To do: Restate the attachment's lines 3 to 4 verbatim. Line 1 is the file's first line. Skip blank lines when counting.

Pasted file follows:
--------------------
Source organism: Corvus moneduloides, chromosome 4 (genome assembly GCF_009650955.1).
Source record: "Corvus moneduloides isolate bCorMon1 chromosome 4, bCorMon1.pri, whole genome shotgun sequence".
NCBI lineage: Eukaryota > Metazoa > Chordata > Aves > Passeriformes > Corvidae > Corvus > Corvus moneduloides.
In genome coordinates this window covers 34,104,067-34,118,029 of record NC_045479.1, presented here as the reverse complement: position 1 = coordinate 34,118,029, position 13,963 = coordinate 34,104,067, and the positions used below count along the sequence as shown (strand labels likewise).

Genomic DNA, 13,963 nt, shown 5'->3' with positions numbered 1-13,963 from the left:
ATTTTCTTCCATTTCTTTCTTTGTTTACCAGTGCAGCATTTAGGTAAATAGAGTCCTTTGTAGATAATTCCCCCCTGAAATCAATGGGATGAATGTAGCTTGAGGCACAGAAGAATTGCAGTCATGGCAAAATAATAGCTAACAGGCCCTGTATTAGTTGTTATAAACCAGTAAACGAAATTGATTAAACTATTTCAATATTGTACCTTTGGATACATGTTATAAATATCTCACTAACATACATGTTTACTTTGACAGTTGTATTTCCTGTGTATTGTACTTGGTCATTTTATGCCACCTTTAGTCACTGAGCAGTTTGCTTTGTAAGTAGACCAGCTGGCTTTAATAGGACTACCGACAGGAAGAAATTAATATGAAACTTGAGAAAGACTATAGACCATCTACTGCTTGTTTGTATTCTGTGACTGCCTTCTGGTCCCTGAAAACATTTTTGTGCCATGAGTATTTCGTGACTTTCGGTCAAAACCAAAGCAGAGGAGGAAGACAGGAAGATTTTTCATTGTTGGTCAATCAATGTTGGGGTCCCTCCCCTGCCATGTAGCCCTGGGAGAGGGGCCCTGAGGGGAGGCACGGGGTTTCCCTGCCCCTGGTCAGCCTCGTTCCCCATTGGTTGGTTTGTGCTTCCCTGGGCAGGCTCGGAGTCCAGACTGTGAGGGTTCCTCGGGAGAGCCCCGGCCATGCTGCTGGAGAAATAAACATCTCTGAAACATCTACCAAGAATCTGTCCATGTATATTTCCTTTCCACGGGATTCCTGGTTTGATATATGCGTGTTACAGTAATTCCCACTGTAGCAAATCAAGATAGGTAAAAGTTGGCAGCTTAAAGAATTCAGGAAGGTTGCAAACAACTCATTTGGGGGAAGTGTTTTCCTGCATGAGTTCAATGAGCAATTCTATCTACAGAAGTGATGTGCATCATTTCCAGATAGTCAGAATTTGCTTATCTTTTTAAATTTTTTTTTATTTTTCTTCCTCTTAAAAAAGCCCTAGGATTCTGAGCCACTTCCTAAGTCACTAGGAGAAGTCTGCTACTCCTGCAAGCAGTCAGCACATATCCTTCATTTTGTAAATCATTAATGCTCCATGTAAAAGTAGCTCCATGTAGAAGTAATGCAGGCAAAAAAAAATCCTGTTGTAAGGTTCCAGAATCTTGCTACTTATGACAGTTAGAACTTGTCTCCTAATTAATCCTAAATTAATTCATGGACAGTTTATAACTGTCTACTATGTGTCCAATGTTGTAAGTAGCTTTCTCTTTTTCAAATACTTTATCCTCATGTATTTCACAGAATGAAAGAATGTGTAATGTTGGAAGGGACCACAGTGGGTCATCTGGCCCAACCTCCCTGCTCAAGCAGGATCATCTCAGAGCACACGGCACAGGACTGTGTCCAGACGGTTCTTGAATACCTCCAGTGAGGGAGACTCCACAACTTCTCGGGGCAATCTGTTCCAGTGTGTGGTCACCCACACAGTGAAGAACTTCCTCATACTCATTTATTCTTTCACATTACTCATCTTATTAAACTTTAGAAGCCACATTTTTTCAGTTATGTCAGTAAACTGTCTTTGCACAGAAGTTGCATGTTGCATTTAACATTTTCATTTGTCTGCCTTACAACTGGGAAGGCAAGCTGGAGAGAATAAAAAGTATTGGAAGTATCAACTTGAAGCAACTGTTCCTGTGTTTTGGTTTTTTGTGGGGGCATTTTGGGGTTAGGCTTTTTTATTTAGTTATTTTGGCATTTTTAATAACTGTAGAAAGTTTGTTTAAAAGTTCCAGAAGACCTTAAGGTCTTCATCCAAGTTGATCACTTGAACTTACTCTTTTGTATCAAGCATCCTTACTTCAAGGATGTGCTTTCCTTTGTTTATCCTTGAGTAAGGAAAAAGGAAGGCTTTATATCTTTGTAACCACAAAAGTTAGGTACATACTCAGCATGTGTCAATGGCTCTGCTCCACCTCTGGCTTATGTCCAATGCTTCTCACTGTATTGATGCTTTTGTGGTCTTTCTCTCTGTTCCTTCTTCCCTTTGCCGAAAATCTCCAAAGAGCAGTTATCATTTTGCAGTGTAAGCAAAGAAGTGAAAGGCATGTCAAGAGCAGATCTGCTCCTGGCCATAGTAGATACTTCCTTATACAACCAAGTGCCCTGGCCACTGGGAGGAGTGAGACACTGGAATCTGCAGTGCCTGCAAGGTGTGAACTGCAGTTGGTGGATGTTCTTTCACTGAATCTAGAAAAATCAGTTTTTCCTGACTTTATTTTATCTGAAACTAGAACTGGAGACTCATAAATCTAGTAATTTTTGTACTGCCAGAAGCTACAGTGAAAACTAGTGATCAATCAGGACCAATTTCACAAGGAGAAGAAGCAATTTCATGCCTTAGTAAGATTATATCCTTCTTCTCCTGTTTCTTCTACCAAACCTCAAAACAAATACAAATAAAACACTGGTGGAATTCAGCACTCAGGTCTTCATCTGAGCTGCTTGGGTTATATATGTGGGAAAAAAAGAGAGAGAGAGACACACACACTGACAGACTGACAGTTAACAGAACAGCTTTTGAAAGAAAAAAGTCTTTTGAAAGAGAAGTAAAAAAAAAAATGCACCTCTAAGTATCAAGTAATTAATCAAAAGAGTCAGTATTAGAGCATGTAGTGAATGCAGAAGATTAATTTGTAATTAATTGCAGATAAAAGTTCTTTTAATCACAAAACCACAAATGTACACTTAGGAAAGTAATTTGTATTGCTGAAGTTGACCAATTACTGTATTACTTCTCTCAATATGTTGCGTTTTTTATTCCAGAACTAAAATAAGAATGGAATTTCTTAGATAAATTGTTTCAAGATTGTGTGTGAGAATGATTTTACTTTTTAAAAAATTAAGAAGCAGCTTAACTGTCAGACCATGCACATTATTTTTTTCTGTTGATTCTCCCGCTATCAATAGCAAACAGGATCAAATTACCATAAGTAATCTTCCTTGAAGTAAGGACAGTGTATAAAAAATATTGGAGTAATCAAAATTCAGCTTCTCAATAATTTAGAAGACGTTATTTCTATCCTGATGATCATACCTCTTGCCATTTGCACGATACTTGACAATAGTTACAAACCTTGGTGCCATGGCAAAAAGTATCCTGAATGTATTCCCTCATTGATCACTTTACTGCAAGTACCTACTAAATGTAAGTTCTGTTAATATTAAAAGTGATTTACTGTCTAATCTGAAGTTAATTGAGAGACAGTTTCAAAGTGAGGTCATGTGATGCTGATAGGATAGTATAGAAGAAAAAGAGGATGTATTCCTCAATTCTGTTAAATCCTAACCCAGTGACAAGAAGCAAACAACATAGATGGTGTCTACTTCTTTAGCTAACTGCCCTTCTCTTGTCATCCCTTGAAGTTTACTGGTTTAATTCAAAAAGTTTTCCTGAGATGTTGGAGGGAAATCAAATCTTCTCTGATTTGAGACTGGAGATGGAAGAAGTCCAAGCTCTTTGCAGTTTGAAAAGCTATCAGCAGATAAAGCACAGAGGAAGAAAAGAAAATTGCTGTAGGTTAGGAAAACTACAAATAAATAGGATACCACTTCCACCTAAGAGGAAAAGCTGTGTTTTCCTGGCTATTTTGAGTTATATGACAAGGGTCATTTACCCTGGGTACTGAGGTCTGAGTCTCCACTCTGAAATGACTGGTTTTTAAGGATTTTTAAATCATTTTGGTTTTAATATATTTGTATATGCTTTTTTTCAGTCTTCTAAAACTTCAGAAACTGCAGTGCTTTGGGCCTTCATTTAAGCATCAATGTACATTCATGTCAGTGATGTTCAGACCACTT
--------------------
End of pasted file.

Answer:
NCBI lineage: Eukaryota > Metazoa > Chordata > Aves > Passeriformes > Corvidae > Corvus > Corvus moneduloides.
In genome coordinates this window covers 34,104,067-34,118,029 of record NC_045479.1, presented here as the reverse complement: position 1 = coordinate 34,118,029, position 13,963 = coordinate 34,104,067, and the positions used below count along the sequence as shown (strand labels likewise).